Waking along any given coastline, it appears that, at times, the inspiration for water-adjacent architecture is more conceptual, dramatic, and impactful than for traditional structures. Perhaps the inspiration comes from a distinctive set of styles that can only be found floating upon bodies of water. Which is why architects the world over have designed coastal buildings with the same graceful curves of the sails on a yacht. It’s only fitting that some of the most elegant sea vessels would inspire architects like Frank Gehry and Santiago Calatrava, and become the aesthetic touchstone for buildings like the iconic Sydney Opera House and Burj Al Arab. Here, AD presents a selection of some of the most beautiful nautically designed structures from around the globe.
Kobe Maritime Museum (Kobe, Japan)
Opened in 1987, the Kobe Maritime Museum in the namesake city of Japan features a swooping roofline of white steel latticework reminiscent of three wind-filled sails. At night, the structure is sometimes lit up in different colors, like green, orange, or pink.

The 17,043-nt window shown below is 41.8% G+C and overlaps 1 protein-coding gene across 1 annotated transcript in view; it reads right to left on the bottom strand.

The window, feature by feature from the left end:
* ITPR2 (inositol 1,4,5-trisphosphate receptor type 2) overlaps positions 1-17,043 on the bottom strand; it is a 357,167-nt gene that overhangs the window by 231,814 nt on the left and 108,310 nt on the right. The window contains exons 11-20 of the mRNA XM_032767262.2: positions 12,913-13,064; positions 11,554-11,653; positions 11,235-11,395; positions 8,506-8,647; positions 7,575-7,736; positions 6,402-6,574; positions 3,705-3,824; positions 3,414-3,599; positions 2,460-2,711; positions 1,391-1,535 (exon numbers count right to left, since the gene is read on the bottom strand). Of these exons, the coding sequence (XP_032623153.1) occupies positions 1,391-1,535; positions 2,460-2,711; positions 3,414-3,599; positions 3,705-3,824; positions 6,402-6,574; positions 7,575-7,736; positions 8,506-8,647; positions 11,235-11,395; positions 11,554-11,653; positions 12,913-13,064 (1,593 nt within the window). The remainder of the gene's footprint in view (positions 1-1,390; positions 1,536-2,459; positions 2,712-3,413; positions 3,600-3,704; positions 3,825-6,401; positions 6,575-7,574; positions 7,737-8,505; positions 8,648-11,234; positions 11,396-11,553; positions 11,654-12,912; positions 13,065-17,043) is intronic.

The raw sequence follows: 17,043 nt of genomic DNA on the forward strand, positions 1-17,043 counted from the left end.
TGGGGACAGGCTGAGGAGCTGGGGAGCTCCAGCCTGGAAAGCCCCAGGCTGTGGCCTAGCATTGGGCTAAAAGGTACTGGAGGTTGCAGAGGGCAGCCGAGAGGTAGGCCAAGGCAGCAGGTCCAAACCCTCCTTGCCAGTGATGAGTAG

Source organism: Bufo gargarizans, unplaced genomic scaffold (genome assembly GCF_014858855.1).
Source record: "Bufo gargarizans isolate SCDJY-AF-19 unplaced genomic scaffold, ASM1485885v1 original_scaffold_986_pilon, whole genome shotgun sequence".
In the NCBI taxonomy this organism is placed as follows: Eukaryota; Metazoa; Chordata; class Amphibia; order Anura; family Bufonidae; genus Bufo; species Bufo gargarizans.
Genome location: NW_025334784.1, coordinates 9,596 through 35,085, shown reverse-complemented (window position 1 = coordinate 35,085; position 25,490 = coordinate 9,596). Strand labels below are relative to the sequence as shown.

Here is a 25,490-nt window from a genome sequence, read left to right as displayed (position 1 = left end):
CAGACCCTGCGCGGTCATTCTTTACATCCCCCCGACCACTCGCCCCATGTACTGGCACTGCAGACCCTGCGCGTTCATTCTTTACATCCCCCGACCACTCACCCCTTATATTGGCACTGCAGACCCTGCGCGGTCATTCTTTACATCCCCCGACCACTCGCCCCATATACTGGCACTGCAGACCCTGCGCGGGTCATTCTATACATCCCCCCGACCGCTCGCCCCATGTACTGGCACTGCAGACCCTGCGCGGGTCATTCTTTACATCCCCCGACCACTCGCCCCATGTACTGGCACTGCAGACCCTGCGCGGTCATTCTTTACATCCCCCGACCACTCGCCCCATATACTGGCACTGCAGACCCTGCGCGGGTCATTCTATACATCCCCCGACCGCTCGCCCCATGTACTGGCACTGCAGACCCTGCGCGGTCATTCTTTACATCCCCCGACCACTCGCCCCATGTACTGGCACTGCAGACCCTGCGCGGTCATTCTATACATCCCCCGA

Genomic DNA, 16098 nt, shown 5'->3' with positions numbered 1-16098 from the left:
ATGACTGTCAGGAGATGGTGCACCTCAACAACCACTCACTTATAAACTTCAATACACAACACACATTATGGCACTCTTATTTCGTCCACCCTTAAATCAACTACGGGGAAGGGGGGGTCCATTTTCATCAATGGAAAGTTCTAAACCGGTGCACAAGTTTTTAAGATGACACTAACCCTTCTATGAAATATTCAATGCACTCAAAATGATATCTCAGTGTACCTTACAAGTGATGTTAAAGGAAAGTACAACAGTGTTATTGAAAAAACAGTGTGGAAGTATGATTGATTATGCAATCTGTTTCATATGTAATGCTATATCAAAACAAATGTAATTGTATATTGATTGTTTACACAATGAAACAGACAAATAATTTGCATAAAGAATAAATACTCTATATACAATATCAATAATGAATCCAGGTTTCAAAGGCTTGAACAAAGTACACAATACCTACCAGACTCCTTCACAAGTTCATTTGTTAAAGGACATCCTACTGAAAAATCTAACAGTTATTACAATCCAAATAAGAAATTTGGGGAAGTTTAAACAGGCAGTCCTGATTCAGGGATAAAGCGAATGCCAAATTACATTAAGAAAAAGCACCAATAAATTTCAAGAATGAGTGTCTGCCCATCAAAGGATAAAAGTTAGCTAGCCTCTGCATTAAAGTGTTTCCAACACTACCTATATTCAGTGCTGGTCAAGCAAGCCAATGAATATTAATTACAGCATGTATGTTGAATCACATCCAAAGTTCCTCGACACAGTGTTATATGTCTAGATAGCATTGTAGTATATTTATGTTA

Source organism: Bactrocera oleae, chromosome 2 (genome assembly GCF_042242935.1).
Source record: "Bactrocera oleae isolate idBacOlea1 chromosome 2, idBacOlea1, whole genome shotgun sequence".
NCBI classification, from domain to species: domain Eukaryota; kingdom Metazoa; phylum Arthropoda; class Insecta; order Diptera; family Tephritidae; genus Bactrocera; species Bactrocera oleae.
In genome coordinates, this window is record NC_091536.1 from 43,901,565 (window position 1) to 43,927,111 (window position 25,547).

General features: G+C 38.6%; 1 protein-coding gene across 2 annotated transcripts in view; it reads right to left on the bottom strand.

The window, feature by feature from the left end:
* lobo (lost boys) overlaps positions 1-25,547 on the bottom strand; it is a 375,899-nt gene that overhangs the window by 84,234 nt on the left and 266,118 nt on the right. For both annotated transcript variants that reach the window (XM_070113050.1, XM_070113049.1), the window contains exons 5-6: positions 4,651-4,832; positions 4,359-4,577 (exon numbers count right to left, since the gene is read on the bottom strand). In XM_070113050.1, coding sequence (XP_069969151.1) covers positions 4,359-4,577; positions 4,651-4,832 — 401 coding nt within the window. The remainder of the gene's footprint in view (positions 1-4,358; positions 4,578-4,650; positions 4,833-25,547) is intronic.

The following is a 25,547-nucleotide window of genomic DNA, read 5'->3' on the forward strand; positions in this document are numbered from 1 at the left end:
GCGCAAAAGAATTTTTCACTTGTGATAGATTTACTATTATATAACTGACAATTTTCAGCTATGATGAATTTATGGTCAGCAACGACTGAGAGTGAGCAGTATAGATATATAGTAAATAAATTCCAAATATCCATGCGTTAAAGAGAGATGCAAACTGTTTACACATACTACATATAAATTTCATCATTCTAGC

Milwaukee Art Museum (Milwaukee, Wisconsin)
The Quadracci Pavilion, one of three buildings that make up Wisconsin’s Milwaukee Art Museum, was designed by visionary architect Santiago Calatrava with a glass-enclosed reception hall in the shape of a boat’s prow.
Canada Place (Vancouver, British Columbia)
Set on the waterfront of Vancouver, British Columbia, Canada Place is a convention center and hotel with a peaked fabric roof with a sailboat-style look that has been compared to the Sydney Opera House.
Sydney Opera House (Sydney)
One of the most recognizable landmarks in Australia (if not the world), the Sydney Opera House by architect Jørn Utzon features soaring, sail-shaped roofs that were designed according to the geometry of a sphere.